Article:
But does disrupting ordinary people going about their business really win converts, or does it put them offside? Not all Brisbanites were sympathetic when repeatedly stuck in traffic because of XR protests. The city’s Liberal-National mayor has tried to change the law to prevent peak-hour protests, while Labor Premier Annastacia Palaszczuk has flagged laws against the use of lock-on devices such as handcuffs or chains and described attempts to block rail lines on the coalfields as “sinister”.
There have been attempts to discredit XR with fake news and memes. Photos of rubbish in London’s Hyde Park after a pro-cannabis event were re-circulated with claims they were from an Extinction Rebellion protest – prompting Royal Parks to officially correct the record. The same photos circulated in Australia last week with claims they depicted the Domain after the Global Climate Strike.
Radinovic says the purpose of the disruptions is to make people stop and think, and to make the point that we can’t go on with “business as usual”. She says it is nothing compared with the disruption that’s coming if the climate crisis is not halted.
The Extinction Rebellion seems to draw a large number of first-time activists. Many of the most-committed Sydney organisers have never been involved in a protest movement before.
A former corporate marketer who was living in New York, Radinovic joined the Extinction Rebellion after becoming chronically ill, moving back home to Sydney and reassessing her life. She was drawn to the “theatricality and playfulness” of the XR events in London.
“I feel like we’re not radical enough for the radical activists,” Radinovic says.
Christine Freels, a 60-year-old strata manager from Blacktown, says she had never been an activist before, “unless you count sitting on the couch and donating to Greenpeace and clicking on petitions”. Now she is one of the Red Rebels.
David Kohn, 28, a data scientist from Coogee, started volunteering for various groups such as Stop Adani and GetUp before the election and joined the Extinction Rebellion in May.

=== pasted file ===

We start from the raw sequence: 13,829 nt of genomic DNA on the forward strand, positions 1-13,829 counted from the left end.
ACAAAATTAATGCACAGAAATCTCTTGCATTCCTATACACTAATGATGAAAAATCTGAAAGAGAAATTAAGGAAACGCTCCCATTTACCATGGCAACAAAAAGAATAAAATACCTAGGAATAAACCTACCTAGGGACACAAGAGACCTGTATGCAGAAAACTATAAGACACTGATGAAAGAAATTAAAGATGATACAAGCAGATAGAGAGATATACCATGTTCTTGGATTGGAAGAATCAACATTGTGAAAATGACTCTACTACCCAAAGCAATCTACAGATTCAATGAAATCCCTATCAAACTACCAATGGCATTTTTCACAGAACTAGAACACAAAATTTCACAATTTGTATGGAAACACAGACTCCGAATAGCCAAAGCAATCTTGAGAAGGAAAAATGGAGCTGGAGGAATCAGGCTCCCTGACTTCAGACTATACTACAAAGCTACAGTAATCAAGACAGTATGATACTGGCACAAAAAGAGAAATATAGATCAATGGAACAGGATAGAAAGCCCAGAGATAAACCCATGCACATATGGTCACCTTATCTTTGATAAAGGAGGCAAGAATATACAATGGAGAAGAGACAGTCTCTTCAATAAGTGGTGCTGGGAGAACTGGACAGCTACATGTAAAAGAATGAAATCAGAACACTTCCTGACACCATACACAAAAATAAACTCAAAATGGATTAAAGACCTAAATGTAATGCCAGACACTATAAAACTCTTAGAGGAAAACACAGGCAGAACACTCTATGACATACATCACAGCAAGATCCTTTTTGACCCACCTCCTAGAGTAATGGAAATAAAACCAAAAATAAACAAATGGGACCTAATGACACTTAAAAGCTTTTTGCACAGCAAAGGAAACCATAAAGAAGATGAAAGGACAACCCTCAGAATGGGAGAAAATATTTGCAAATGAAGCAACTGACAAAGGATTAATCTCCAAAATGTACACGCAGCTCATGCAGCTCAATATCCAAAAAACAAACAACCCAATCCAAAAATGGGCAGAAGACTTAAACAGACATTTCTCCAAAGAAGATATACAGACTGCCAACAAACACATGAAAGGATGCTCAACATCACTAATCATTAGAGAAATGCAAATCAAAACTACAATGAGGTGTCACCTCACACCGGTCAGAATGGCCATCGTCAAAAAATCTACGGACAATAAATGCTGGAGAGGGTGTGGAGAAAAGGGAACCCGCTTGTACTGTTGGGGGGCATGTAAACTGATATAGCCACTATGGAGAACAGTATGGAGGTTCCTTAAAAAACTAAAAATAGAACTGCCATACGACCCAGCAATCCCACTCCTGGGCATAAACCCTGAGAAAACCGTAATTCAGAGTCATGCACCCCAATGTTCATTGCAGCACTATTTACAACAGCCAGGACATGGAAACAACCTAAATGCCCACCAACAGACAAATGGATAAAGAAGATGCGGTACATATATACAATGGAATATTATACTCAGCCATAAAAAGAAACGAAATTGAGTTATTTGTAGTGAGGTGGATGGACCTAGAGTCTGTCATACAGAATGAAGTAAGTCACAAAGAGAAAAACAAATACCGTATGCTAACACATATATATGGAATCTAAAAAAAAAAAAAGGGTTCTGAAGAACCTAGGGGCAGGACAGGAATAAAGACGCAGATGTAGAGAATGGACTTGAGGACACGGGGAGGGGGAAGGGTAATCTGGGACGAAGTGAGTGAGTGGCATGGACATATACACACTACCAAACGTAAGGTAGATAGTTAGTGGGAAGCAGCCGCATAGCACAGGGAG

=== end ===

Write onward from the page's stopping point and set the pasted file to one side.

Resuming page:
“I came to the realisation that I care about this stuff a lot, but I haven’t been involved in sticking up for my values,” he says.
“I haven’t been an activist before this year. The movement is made up of first-time activists, which is a really cool experience and it’s difficult at the same time, because sometimes we don’t always know what we’re doing.”
Kirk Alexandra, 49, is the convener of the Red Rebels in Sydney. She saw their role at the London events: silently emoting, grabbing attention, but not being arrested themselves. Given her background in theatre, she knew that was something she could co-ordinate here.
While Alexandra has been an activist in the past, she grew disillusioned with the power of protest until she saw the Extinction Rebellion in Britain and joined former Greens leader Bob Brown’s Stop Adani convoy.
“For quite a few years, I felt like there was absolutely nothing that I did that would make the slightest difference to the trajectory that we’re on,” Alexandra says.
She says Extinction Rebellion is “inherently radical”.
“The movement is radical in that it wants to be a mass movement … and because we require a radical change in our in our systems in order to ameliorate the worst of the climate catastrophe and mass extinction that we’re in.”
At the welcome event last Thursday, a young woman in the audience sums up the mood when she says: “I yo-yo between feeling hopeful and hopeless about things on a daily basis.”
Radinovic says it would be “irresponsible” just to shock people with how dire the situation is without providing not just hope but an opportunity to act and community to care for each other.
The Extinction Rebellion has an emphasis on “regeneration” to ensure the protest can be sustained and activists don’t burn out.
“It’s not just doom and gloom – it’s doom and bloom and the ‘bloom’ part is what I love,” she says.
The Extinction Rebellion’s demands
TELL THE TRUTH
Government must tell the truth by declaring a climate and ecological emergency, working with other institutions to communicate the urgency for change.
Government must act now to halt biodiversity loss and reduce greenhouse gas emissions to net zero by 2025.
Government must create and be led by the decisions of a Citizens’ Assembly on climate and ecological justice.
Caitlin Fitzsimmons is a senior writer for The Sun-Herald, focusing on social affairs.